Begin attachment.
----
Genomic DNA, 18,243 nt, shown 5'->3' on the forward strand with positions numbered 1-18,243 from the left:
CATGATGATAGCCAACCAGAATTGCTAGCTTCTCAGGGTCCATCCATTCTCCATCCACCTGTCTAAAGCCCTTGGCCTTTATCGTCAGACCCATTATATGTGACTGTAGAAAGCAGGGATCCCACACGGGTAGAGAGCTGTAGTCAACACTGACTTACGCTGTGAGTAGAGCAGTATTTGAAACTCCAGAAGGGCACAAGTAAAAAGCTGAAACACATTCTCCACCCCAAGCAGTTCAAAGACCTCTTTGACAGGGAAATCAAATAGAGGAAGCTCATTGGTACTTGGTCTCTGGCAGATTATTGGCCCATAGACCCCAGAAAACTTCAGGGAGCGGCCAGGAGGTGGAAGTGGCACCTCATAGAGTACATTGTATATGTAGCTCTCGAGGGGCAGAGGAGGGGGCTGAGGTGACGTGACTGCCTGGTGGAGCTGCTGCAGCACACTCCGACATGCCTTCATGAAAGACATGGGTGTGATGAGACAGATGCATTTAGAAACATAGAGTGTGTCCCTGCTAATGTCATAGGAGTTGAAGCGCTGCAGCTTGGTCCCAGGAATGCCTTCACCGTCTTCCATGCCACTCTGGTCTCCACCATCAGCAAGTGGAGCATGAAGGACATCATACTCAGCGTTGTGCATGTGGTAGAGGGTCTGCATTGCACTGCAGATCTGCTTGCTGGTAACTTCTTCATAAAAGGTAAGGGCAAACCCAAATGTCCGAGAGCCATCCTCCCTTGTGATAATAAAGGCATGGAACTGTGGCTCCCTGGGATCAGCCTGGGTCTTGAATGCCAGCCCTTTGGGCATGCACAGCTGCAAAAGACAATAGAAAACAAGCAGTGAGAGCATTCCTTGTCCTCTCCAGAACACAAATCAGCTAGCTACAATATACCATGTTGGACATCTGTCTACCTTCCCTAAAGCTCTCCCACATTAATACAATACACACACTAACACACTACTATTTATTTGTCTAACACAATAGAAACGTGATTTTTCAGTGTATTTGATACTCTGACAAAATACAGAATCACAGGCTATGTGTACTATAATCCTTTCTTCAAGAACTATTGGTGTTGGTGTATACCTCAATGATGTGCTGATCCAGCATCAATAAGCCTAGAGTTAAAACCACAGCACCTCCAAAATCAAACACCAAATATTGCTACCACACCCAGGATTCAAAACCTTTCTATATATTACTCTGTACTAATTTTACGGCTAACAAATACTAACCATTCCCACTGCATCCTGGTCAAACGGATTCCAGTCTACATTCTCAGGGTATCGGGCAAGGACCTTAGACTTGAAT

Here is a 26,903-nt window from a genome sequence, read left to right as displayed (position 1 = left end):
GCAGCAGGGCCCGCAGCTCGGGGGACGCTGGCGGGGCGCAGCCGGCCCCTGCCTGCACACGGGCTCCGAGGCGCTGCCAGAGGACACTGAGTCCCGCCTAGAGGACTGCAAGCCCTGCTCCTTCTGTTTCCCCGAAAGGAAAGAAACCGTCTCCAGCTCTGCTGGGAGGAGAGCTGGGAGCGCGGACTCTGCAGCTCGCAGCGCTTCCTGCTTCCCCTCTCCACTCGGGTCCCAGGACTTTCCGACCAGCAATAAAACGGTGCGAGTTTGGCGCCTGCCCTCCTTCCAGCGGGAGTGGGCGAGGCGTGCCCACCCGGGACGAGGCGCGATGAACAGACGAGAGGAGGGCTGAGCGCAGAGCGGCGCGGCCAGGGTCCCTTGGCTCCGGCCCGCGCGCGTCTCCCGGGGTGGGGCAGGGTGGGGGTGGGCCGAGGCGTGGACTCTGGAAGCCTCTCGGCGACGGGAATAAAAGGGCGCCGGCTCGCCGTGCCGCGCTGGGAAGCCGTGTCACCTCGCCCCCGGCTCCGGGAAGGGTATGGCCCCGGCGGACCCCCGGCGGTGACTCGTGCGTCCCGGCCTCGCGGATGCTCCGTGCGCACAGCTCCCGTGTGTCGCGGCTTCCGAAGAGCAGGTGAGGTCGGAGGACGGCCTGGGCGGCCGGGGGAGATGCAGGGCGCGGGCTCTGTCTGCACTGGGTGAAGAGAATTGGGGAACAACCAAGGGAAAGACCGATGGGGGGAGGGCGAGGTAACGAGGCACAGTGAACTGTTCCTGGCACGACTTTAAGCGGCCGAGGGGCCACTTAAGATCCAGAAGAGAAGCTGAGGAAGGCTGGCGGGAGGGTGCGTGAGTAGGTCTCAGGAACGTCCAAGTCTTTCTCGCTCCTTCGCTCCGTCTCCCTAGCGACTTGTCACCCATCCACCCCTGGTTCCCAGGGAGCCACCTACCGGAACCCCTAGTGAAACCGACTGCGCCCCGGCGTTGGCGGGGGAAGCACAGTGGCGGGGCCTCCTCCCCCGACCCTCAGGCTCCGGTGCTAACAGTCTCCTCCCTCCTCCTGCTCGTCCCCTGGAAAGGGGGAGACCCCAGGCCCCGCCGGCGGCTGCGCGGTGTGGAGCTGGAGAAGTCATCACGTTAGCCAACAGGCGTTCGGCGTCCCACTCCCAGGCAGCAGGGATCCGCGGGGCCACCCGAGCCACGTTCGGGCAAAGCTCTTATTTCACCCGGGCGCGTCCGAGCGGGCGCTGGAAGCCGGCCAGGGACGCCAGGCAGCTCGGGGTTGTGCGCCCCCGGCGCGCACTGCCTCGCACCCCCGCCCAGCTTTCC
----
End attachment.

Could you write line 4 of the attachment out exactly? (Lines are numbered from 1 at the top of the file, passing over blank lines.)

GCAGCAGGGCCCGCAGCTCGGGGGACGCTGGCGGGGCGCAGCCGGCCCCTGCCTGCACACGGGCTCCGAGGCGCTGCCAGAGGACACTGAGTCCCGCCTAGAGGACTGCAAGCCCTGCTCCTTCTGTTTCCCCGAAAGGAAAGAAACCGTCTCCAGCTCTGCTGGGAGGAGAGCTGGGAGCGCGGACTCTGCAGCTCGCAGCGCTTCCTGCTTCCCCTCTCCACTCGGGTCCCAGGACTTTCCGACCAGCAATAAAACGGTGCGAGTTTGGCGCCTGCCCTCCTTCCAGCGGGAGTGGGCGAGGCGTGCCCACCCGGGACGAGGCGCGATGAACAGACGAGAGGAGGGCTGAGCGCAGAGCGGCGCGGCCAGGGTCCCTTGGCTCCGGCCCGCGCGCGTCTCCCGGGGTGGGGCAGGGTGGGGGTGGGCCGAGGCGTGGACTCTGGAAGCCTCTCGGCGACGGGAATAAAAGGGCGCCGGCTCGCCGTGCCGCGCTGGGAAGCCGTGTCACCTCGCCCCCGGCTCCGGGAAGGGTATGGCCCCGGCGGACCCCCGGCGGTGACTCGTGCGTCCCGGCCTCGCGGATGCTCCGTGCGCACAGCTCCCGTGTGTCGCGGCTTCCGAAGAGCAGGTGAGGTCGGAGGACGGCCTGGGCGGCCGGGGGAGATGCAGGGCGCGGGCTCTGTCTGCACTGGGTGAAGAGAATTGGGGAACAACCAAGGGAAAGACCGATGGGGGGAGGGCGAGGTAACGAGGCACAGTGAACTGTTCCTGGCACGACTTTAAGCGGCCGAGGGGCCACTTAAGATCCAGAAGAGAAGCTGAGGAAGGCTGGCGGGAGGGTGCGTGAGTAGGTCTCAGGAACGTCCAAGTCTTTCTCGCTCCTTCGCTCCGTCTCCCTAGCGACTTGTCACCCATCCACCCCTGGTTCCCAGGGAGCCACCTACCGGAACCCCTAGTGAAACCGACTGCGCCCCGGCGTTGGCGGGGGAAGCACAGTGGCGGGGCCTCCTCCCCCGACCCTCAGGCTCCGGTGCTAACAGTCTCCTCCCTCCTCCTGCTCGTCCCCTGGAAAGGGGGAGACCCCAGGCCCCGCCGGCGGCTGCGCGGTGTGGAGCTGGAGAAGTCATCACGTTAGCCAACAGGCGTTCGGCGTCCCACTCCCAGGCAGCAGGGATCCGCGGGGCCACCCGAGCCACGTTCGGGCAAAGCTCTTATTTCACCCGGGCGCGTCCGAGCGGGCGCTGGAAGCCGGCCAGGGACGCCAGGCAGCTCGGGGTTGTGCGCCCCCGGCGCGCACTGCCTCGCACCCCCGCCCAGCTTTCC